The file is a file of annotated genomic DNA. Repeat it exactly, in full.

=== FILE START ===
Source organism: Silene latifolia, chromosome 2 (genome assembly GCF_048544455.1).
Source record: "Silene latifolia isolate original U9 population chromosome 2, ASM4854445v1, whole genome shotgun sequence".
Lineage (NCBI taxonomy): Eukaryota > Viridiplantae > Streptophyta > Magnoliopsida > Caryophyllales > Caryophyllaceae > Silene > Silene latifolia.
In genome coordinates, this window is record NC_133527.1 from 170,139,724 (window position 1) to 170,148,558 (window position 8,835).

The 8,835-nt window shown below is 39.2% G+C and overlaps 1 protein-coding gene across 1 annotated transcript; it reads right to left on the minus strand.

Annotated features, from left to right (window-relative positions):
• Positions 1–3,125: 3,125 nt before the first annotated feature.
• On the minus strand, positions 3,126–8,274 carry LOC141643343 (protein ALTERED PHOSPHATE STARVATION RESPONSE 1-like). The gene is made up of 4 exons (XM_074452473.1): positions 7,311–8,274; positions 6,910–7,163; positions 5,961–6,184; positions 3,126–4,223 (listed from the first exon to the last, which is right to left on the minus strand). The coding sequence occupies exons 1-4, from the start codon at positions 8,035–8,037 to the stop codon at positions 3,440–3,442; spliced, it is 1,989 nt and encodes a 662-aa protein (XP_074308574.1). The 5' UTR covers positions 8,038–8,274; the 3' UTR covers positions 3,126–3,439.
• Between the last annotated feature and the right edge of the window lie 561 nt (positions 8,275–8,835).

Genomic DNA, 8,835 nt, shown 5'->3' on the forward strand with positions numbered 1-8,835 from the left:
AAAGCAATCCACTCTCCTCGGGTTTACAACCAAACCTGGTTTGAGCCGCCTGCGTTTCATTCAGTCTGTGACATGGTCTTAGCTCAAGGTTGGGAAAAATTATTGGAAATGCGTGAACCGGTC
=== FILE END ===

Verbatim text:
Source organism: Silene latifolia, chromosome 2 (genome assembly GCF_048544455.1).
Source record: "Silene latifolia isolate original U9 population chromosome 2, ASM4854445v1, whole genome shotgun sequence".
Lineage (NCBI taxonomy): Eukaryota > Viridiplantae > Streptophyta > Magnoliopsida > Caryophyllales > Caryophyllaceae > Silene > Silene latifolia.
In genome coordinates, this window is record NC_133527.1 from 170,139,724 (window position 1) to 170,148,558 (window position 8,835).

The 8,835-nt window shown below is 39.2% G+C and overlaps 1 protein-coding gene across 1 annotated transcript; it reads right to left on the minus strand.

Annotated features, from left to right (window-relative positions):
• Positions 1–3,125: 3,125 nt before the first annotated feature.
• On the minus strand, positions 3,126–8,274 carry LOC141643343 (protein ALTERED PHOSPHATE STARVATION RESPONSE 1-like). The gene is made up of 4 exons (XM_074452473.1): positions 7,311–8,274; positions 6,910–7,163; positions 5,961–6,184; positions 3,126–4,223 (listed from the first exon to the last, which is right to left on the minus strand). The coding sequence occupies exons 1-4, from the start codon at positions 8,035–8,037 to the stop codon at positions 3,440–3,442; spliced, it is 1,989 nt and encodes a 662-aa protein (XP_074308574.1). The 5' UTR covers positions 8,038–8,274; the 3' UTR covers positions 3,126–3,439.
• Between the last annotated feature and the right edge of the window lie 561 nt (positions 8,275–8,835).

Genomic DNA, 8,835 nt, shown 5'->3' on the forward strand with positions numbered 1-8,835 from the left:
AAAGCAATCCACTCTCCTCGGGTTTACAACCAAACCTGGTTTGAGCCGCCTGCGTTTCATTCAGTCTGTGACATGGTCTTAGCTCAAGGTTGGGAAAAATTATTGGAAATGCGTGAACCGGTC